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Tony Lee

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  • Birthday 04/26/1992

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  1. pH refers to how acidic or basic a substance is ( 0 - 14, 7 is neutral, 0 being most acidic, 14 being most basic). Oils are generally neutral or slightly basic. The pH of pure water will always be 7, as the pH scale is made in reference to pure H2O. Water is a natural solvent, thus the pH of water changes depending on what other substances are dissolved in it. Different skin types also has different pH values. Dry skins tend to be more acidic (4.5- 5.0) while oily skins more basic (5.6 - 6.6). Makes sense if you think about it. While I'm not entirely sure about the relation between pH and absorption rate, a rule of thumb is that all substances will try to achieve equilibrium. So absorption rate is not only a matter of pH, but also include other factors making it a very complex matter.
  2. @@andre (In response to post #6) I do not think any oil that you apply onto the skin can reach the brain. To reiterate what I stated above, the oils that are absorbed into the skin remain in the epidermal and dermal layers. They rarely go into the bloodstream and will not be metabolized. The best places to apply oil are places that most require it -- dry places, this is why i recommend lotions and essences, because they also contribute to dermal hydration.
  3. @@andre I'm impressed with the depth of research you've gone into. (In response to post #5) However, there are a few things we should clear up. First of all, excessive amounts of oil absorption into the skin may not necessarily be a good thing. Even if they are absorbed, they will not be broken down metabolically as the only way to achieve that is to have it go through your digestive system. Now, your are right about grapeseed (910-922 kg/m3) being less dense than castor oil (961 kg/m3), and therefore probably has a faster absorption rate. Do you have really dry skin? If not, you should not be using too much oils. If you are thinking about hydration and anti aging, I recommend lotions and serum/essence.
  4. @@iPretty949 Hey, I tried the link and I don't see the instructions.
  5. @@aurak what sort of information are you interested in. There are products out there that claim to help fight against aging. But this also depends very much on your lifestyle. Exercise, healthy diet, and good sleeping habits also contribute to delaying the aging process.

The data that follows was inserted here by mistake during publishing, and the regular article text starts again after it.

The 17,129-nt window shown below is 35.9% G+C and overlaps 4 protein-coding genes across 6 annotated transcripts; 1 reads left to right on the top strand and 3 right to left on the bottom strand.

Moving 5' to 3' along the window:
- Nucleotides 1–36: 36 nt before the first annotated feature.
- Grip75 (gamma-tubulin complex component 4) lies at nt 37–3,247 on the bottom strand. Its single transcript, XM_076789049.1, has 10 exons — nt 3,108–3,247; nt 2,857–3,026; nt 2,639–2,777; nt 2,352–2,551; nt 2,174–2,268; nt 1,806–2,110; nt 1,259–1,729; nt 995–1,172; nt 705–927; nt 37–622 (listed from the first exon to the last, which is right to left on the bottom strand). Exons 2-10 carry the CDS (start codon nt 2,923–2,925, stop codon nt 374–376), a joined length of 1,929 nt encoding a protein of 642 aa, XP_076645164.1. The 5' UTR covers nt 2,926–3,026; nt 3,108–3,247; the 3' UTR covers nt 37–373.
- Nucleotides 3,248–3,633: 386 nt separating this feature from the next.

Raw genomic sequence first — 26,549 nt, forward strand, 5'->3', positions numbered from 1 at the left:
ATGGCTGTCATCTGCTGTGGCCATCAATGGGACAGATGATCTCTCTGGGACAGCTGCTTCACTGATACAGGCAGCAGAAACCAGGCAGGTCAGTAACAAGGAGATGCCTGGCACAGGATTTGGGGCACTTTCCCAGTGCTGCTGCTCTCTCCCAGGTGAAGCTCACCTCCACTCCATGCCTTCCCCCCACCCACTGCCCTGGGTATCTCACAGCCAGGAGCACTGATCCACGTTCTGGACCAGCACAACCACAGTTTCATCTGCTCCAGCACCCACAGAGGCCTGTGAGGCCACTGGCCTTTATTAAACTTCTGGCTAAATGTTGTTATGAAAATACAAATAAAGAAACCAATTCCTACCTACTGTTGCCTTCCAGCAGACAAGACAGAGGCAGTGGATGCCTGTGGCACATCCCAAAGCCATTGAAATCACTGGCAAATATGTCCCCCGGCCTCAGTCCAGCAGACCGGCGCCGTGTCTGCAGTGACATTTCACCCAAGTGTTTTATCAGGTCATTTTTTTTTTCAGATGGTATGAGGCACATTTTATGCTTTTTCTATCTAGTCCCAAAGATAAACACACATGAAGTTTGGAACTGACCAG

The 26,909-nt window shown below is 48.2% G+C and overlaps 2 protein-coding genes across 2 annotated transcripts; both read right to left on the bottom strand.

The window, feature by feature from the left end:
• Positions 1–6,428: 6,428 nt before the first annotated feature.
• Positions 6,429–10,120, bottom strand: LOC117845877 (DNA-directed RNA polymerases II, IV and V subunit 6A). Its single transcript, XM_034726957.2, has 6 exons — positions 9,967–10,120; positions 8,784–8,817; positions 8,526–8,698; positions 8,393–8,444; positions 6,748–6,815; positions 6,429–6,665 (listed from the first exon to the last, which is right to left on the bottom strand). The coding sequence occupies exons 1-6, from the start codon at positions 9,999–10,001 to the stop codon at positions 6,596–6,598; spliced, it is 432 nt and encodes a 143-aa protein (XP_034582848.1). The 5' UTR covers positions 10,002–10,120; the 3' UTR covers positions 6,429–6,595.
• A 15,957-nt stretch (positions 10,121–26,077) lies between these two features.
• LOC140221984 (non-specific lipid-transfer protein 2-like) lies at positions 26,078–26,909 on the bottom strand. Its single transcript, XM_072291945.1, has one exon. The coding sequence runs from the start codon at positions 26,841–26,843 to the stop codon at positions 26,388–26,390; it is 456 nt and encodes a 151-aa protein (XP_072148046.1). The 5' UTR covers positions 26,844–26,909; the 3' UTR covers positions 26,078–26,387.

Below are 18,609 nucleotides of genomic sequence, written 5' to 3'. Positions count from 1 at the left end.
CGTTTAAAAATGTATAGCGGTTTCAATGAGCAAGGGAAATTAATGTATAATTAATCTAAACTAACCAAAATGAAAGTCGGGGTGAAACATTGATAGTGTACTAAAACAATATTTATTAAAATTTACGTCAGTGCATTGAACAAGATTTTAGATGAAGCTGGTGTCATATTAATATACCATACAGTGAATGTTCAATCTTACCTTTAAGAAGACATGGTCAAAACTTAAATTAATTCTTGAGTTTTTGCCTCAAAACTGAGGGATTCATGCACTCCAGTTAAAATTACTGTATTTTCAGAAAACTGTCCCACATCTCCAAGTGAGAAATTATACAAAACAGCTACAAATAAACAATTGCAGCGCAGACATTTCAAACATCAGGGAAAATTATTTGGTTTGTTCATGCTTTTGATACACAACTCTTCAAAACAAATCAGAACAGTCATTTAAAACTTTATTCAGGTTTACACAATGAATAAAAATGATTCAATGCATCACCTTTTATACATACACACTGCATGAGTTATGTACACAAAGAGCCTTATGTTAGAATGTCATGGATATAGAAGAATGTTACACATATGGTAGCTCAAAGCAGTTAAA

6. I would agree with candes on sun protection + time. To add to that, hydration is the key to healthy and brighter looking skin. Make sure that you remain well hydrated at all times. I recommend you use products that contain Aloe Vera extract, Hylauronic Acid, or Sclerotium Rolfsii as they are all very good hydration agents.
  7. As a professional beauty advisor, this is the routine I recommend my clients practice: Day time: Cleanser – Toner- Lotions - Eye Regions - Essence /Serum- Emulsion/Gel - Cream - Cover Up - UV Protection - BB Cream - Foundation Night time: Make Up Remover - Cleanser - Wash - Essence/Serum - Emulsion - Cream
  8. The key here is hydration. In general, I do not think oils are better than lotion for dry skin, but there are exceptions. For instance rosehip seed oil has a very high absorption rate, however I am unsure as to how well it hydrates the skin. Thus, from a hydration stand point, I recommend lotions.
  9. Good question andre, but it really depends on your skin type and the type of carrier oil you decide to use. For oily skins I recommend Grapeseed solvent extraction, for combination skin try cold pressed Apricot Kernel. For dry skin maybe try Jojoba cold pressed. The higher the viscosity, the less likely for it to be absorbed by our skin.
  10. I would agree with ychungelle on Korean products being good, to add to that though, most asian products (Korean, Japanese, Chinese) are pretty good. I am a professional beauty advisor working in Canada, and we come across many good asian products all the time.
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